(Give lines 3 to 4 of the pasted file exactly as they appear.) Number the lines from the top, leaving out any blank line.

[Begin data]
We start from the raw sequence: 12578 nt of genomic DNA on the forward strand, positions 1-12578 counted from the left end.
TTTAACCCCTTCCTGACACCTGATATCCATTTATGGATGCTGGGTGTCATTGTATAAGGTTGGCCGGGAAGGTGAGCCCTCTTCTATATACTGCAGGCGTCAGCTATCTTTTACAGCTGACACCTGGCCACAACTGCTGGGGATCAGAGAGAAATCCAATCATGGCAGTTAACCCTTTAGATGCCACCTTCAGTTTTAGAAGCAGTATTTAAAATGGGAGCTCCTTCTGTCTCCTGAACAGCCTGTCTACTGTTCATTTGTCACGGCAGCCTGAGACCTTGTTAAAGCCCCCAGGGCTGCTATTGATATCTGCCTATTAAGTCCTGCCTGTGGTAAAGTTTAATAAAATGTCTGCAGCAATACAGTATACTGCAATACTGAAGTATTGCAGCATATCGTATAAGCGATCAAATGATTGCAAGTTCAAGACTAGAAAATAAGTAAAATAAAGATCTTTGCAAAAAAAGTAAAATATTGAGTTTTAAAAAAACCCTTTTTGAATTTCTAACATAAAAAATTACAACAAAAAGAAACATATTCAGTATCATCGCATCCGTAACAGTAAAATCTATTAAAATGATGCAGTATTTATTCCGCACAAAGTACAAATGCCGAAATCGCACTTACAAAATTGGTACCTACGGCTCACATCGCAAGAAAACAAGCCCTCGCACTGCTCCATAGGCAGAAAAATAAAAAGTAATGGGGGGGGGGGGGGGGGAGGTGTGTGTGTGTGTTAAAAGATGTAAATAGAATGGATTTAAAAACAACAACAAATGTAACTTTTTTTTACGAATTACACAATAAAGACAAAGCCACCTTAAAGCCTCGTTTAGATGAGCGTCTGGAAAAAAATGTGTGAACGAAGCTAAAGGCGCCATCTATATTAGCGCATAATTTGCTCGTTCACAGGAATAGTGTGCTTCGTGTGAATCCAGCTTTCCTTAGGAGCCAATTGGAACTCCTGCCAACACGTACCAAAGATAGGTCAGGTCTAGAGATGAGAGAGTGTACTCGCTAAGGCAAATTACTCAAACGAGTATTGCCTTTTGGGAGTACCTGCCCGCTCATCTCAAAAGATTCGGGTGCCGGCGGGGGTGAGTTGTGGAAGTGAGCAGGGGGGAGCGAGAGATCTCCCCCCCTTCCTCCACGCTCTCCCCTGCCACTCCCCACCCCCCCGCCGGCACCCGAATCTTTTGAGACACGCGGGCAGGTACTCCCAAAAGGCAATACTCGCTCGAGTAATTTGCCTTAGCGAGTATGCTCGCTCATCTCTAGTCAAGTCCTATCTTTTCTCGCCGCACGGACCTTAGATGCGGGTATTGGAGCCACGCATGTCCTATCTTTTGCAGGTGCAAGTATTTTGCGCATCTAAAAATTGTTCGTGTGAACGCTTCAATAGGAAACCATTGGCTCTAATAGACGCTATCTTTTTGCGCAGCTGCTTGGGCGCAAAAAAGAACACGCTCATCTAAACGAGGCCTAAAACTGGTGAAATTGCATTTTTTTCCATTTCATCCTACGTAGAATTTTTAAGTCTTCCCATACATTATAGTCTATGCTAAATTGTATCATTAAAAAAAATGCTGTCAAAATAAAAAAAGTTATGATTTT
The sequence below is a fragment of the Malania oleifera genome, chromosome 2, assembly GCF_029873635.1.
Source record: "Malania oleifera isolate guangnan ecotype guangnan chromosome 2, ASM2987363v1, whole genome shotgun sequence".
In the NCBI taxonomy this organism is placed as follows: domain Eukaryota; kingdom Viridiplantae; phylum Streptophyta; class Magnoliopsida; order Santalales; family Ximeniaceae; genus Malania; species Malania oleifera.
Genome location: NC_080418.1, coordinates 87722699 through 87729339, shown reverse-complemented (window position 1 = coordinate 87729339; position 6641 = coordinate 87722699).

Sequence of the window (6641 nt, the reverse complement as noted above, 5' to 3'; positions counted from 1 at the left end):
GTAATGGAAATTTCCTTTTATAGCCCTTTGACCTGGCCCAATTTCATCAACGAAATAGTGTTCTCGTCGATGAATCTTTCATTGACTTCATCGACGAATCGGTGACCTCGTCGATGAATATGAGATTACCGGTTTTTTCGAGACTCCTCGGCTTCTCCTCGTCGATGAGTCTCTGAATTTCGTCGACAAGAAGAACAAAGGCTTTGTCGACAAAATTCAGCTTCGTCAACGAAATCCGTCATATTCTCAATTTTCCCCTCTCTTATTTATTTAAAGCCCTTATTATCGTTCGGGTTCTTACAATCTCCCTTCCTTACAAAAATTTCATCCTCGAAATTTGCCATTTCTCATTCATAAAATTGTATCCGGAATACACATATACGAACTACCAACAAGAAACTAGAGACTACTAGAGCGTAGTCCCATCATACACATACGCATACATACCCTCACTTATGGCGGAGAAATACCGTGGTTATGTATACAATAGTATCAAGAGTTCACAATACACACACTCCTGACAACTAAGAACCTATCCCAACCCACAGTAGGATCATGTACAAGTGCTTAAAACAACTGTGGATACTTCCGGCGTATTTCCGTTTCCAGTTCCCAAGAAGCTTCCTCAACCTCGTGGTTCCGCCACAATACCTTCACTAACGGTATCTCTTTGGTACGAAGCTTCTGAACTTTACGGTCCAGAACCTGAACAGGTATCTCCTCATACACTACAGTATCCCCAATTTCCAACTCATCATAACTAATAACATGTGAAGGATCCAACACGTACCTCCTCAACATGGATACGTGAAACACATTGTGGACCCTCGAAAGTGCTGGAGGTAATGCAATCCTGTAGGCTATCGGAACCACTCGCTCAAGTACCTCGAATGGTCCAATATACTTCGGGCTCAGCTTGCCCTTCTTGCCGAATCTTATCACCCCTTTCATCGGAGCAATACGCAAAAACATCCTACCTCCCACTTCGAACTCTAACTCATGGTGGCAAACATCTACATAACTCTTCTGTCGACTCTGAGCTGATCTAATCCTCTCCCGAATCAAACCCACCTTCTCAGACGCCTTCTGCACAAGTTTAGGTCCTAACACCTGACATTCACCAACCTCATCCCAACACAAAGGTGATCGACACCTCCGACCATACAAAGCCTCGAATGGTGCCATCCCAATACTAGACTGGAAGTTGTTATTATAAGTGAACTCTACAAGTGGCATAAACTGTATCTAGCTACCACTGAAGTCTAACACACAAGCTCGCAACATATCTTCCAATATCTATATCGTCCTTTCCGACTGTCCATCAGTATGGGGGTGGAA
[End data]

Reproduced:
The sequence below is a fragment of the Malania oleifera genome, chromosome 2, assembly GCF_029873635.1.
Source record: "Malania oleifera isolate guangnan ecotype guangnan chromosome 2, ASM2987363v1, whole genome shotgun sequence".